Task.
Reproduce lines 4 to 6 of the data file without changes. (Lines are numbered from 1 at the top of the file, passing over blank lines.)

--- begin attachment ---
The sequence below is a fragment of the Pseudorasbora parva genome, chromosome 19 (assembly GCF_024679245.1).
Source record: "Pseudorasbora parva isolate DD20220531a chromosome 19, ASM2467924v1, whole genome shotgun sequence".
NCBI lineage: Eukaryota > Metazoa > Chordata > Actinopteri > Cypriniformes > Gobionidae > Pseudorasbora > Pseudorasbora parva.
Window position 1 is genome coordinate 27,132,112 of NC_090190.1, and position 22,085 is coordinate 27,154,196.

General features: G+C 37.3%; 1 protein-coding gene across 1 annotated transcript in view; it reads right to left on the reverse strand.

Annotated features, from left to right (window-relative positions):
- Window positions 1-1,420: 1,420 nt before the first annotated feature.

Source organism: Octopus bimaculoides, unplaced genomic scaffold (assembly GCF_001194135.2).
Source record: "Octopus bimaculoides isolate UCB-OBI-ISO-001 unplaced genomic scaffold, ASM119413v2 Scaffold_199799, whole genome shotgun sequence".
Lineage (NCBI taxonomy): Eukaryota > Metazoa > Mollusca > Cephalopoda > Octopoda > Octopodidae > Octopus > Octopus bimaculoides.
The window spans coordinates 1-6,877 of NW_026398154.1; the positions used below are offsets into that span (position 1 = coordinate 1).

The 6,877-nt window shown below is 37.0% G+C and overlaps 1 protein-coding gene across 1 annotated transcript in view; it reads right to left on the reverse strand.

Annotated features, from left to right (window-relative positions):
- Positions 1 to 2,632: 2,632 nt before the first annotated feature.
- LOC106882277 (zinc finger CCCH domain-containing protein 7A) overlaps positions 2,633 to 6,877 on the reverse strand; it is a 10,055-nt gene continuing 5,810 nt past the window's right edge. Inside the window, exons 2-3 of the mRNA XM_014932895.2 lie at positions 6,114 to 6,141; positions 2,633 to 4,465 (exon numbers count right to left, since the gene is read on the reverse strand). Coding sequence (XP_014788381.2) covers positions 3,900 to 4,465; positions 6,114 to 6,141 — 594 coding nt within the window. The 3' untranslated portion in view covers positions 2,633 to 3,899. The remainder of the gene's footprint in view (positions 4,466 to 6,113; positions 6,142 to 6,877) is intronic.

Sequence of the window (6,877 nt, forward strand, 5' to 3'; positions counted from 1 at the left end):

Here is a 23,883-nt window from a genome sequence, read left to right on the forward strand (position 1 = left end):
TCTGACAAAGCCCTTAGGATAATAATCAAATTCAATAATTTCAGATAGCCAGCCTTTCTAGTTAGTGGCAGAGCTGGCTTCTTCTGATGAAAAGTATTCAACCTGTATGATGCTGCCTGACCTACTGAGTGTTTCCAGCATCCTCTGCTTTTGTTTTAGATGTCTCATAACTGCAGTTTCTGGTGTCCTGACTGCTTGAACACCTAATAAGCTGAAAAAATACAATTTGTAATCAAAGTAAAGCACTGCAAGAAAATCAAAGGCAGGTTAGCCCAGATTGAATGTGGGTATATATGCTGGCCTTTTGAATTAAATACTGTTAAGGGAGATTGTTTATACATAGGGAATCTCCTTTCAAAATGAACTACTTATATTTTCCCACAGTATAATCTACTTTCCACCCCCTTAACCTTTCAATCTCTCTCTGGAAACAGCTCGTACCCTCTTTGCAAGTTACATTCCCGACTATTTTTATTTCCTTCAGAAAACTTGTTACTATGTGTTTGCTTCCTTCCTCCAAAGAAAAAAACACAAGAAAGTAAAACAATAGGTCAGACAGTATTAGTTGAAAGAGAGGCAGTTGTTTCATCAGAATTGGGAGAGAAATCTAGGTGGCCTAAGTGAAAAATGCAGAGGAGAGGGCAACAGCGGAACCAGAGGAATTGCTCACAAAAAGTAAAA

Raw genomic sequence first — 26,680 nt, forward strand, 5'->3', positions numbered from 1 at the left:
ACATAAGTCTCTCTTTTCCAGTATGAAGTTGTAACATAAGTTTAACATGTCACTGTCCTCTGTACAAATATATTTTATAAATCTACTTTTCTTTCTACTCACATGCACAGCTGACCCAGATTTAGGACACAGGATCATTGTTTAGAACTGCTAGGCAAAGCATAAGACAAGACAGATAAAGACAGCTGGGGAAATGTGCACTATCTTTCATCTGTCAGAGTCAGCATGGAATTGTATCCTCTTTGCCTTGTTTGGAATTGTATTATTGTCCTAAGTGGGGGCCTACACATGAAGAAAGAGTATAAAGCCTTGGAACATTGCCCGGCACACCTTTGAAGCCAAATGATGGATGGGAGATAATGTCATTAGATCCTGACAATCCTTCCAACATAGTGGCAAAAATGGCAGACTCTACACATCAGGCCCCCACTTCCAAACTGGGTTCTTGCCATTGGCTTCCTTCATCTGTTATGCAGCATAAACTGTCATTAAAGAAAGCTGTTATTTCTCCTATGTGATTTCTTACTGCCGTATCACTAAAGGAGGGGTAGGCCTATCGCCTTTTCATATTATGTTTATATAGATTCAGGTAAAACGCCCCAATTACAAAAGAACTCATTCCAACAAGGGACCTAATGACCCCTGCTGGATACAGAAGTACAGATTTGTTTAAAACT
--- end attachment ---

Window position 1 is genome coordinate 27,132,112 of NC_090190.1, and position 22,085 is coordinate 27,154,196.

General features: G+C 37.3%; 1 protein-coding gene across 1 annotated transcript in view; it reads right to left on the reverse strand.

Annotated features, from left to right (window-relative positions):